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Kong Stuffing Pointers - By Jean Donaldson Certified Behaviorist

Media & PR Contact
  Angela Peña, Director of Media and Public Relations
  888-338-7778 (direct)
Saturday, January 30, 2010 : 12:31:38 PM
Updated Thursday, August 18, 2011 : 10:14:38 AM
Why Stuff a Kong?
Dogs are animals that are genetically programmed to hunt for their food. Part of
the reason there is such a prevalence of behavior problems in pet dogs is that they
have so little mental challenge or work to do: their food is given to them for free.
Zoos have had some success in decreasing behavior problems and improving the
quality of life of many of their predator and primate species by giving them
problems to solve in order to obtain their food. This same environmental
enrichment concept can be applied to domestic dogs, who thoroughly enjoy finding
hidden food and unpacking stuffed chew toys.
Stuffing Suggestions
Many people’s Kong stuffing efforts consist of inserting a few dog cookies. This is
scratching the surface of the creative food acquisition challenges you can cook up
for your dog. Here are a few pointers and principles to bump your Kong stuffing
prowess up to the next level:
· The level of difficulty should be appropriate to the dog’s level of experience
and temperament – is he persevering or a “giver-upper.” Any increases in level
of difficulty should be done gradually, so the dog succeeds while developing
perseverance. In other words, start easy and then make it tougher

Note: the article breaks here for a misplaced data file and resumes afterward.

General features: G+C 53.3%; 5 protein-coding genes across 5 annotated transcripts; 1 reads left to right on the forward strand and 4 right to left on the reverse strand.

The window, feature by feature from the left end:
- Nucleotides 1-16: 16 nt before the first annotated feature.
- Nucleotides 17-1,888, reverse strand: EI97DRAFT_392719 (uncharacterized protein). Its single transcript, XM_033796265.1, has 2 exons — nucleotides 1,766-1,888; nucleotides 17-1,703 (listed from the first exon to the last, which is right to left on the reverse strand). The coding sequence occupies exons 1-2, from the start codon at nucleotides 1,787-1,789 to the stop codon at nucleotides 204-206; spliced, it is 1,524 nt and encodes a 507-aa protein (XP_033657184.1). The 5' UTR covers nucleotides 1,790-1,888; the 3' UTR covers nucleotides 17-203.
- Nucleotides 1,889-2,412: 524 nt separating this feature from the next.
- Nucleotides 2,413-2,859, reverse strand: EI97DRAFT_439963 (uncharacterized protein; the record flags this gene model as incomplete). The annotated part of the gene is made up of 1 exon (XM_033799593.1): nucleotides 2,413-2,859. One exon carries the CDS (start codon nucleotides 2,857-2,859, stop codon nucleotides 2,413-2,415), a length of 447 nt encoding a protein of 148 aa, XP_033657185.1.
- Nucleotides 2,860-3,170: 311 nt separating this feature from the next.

· Easy stuffings are: loose and incorporate small, easy-to-fall-out pieces
· More difficult stuffings are: tighter, with some big pieces that take concerted
effort and hole-squishing to get in (and thus will be difficult to extract)
· You can employ a matrix (peanut butter, cream cheese, canned food, toddler
food) to hold the smaller bits in and give the dog side-polishing challenges
· You can wrap a stuffed Kong in an old cloth diaper or clean rag and/or enclose it
in an old margarine or other container (try Quaker oatmeal cardboard
containers!) to increase the level of difficulty through “nesting”
· Hide regular stuffed or nested Kongs around the house so the dog has to hunt
around to find them before unpacking them
The San Francisco SPCA
The San Francisco SPCA Dog Behavior and Training Department
· Give him all of his food this way, especially if he is a particularly “busy” dog
· Stuff meat, mashed potatoes etc. in it and freeze. Or, plug the small hole with
peanut butter and fill the cavity with broth, then freeze this to make a
“Kongsicle” (note: this can be messy – best to give it to your dog outside!)
· Stuff cheese cubes in and then microwave it briefly to nicely coat the insides
· Clean your Kongs regularly with a bottle brush and/or in the dishwasher
Recipe Examples
Tight (more advanced) Stuffing
Layer 1 (deepest): roasted unsalted cashews, mild cheese chunks, freeze dried liver
Layer 2: dog kibble, cookies or Liver Biscotti, Cheerios, sugar-free/salt-free peanut
butter, dried banana chips
Layer 3: baby carrot stick(s), turkey and/or leftover ravioli or tortellini, dried
apples, dried apricots
Pack as tightly as possible. The last item in should be a dried apricot or piece of
ravioli, presenting a smooth “finish” under the main hole. Bon appetit!
“Lite” Version
For cashews, substitute crumbled rice cake; for freeze-dried liver, substitute
Caesar croutons; for peanut butter substitute fat-free cream cheese
Other Energy Outlets for Dogs…
Clicker training and trick training
Ball fetch, Frisbee fetch, Tug of War
Flyball and Agility
Dog-dog play